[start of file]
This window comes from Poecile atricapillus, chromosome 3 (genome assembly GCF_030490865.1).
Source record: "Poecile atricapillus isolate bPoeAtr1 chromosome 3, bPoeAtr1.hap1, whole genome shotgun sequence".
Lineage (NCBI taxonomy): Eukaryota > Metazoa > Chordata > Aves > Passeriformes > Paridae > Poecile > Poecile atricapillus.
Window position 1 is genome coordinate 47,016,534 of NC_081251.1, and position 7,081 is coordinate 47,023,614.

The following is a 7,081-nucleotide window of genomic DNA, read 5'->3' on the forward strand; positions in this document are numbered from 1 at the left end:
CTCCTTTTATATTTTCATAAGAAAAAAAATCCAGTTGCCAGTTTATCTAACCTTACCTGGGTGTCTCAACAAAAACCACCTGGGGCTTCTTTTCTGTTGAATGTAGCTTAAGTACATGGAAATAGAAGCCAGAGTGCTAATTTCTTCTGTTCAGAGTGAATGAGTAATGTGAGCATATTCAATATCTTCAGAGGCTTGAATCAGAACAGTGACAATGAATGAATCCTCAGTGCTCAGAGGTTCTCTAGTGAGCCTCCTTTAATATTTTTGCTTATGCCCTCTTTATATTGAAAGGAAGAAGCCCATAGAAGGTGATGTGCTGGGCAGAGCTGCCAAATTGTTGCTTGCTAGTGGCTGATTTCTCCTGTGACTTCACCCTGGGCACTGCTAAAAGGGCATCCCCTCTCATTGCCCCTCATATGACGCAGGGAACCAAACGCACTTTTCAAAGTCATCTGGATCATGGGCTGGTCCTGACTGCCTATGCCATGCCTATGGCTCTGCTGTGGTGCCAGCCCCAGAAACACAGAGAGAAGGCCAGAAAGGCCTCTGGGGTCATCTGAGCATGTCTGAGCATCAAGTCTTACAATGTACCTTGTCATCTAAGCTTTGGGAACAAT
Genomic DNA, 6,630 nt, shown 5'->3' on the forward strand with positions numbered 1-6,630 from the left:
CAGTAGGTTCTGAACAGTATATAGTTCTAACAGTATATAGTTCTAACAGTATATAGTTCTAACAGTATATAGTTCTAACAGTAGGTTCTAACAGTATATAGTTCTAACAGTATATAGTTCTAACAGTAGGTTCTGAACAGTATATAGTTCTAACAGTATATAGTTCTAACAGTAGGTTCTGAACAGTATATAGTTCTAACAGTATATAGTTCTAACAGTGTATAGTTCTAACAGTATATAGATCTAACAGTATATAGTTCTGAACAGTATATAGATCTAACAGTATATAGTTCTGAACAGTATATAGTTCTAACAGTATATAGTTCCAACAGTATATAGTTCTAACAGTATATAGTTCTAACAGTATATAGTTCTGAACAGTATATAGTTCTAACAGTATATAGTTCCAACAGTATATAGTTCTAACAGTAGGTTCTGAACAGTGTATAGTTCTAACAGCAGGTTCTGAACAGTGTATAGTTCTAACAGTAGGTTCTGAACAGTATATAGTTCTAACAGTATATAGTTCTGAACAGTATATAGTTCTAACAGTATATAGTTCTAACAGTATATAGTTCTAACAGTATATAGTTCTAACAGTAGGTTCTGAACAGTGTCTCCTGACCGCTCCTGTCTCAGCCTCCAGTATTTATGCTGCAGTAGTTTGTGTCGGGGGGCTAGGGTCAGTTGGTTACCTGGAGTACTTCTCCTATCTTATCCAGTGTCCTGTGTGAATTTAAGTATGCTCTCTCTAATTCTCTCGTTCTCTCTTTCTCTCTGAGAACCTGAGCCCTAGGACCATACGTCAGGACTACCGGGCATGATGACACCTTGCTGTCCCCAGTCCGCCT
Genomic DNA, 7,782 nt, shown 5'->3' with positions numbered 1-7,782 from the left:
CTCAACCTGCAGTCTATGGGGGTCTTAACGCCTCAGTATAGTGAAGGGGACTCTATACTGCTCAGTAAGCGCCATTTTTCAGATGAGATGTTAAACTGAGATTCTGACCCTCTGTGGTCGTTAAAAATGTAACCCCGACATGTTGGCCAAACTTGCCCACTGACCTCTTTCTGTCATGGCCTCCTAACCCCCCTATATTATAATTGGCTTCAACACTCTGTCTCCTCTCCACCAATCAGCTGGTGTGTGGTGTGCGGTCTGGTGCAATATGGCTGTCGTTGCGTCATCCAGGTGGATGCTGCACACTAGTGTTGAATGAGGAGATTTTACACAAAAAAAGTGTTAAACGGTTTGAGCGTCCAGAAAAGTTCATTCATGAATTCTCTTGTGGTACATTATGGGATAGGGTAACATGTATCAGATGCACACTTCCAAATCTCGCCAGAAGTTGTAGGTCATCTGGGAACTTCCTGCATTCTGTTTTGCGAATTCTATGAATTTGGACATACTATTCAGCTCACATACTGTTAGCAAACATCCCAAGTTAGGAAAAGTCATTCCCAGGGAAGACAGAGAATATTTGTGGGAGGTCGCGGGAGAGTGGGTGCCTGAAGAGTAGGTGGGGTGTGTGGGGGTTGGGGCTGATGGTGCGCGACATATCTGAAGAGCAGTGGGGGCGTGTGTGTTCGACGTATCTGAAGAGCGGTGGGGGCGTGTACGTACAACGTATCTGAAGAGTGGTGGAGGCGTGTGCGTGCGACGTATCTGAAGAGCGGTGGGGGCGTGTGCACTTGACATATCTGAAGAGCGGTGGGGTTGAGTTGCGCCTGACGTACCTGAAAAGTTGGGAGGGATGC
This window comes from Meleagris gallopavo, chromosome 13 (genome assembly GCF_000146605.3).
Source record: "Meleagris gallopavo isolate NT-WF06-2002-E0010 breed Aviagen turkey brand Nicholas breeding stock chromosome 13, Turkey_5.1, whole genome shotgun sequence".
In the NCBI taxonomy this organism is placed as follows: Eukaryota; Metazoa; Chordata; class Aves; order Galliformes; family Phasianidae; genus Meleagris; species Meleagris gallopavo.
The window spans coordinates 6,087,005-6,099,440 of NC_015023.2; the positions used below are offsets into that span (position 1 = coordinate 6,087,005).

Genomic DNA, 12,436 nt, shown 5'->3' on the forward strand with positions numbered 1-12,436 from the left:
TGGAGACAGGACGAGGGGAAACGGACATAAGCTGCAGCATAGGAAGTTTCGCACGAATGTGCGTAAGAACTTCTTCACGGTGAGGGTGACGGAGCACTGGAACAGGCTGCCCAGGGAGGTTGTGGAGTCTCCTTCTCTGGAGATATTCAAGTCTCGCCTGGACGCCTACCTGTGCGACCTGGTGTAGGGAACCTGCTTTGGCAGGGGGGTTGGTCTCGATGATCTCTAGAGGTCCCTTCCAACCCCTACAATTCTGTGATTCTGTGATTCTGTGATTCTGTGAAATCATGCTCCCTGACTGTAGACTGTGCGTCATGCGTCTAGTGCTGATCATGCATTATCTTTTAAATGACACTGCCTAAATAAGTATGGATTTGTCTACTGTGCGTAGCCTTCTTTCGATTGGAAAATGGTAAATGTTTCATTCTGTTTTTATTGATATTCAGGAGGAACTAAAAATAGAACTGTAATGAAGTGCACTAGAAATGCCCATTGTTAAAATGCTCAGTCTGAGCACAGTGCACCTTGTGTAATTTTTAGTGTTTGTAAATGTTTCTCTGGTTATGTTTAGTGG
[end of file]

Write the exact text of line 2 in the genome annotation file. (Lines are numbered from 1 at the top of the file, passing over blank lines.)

Source record: "Poecile atricapillus isolate bPoeAtr1 chromosome 3, bPoeAtr1.hap1, whole genome shotgun sequence".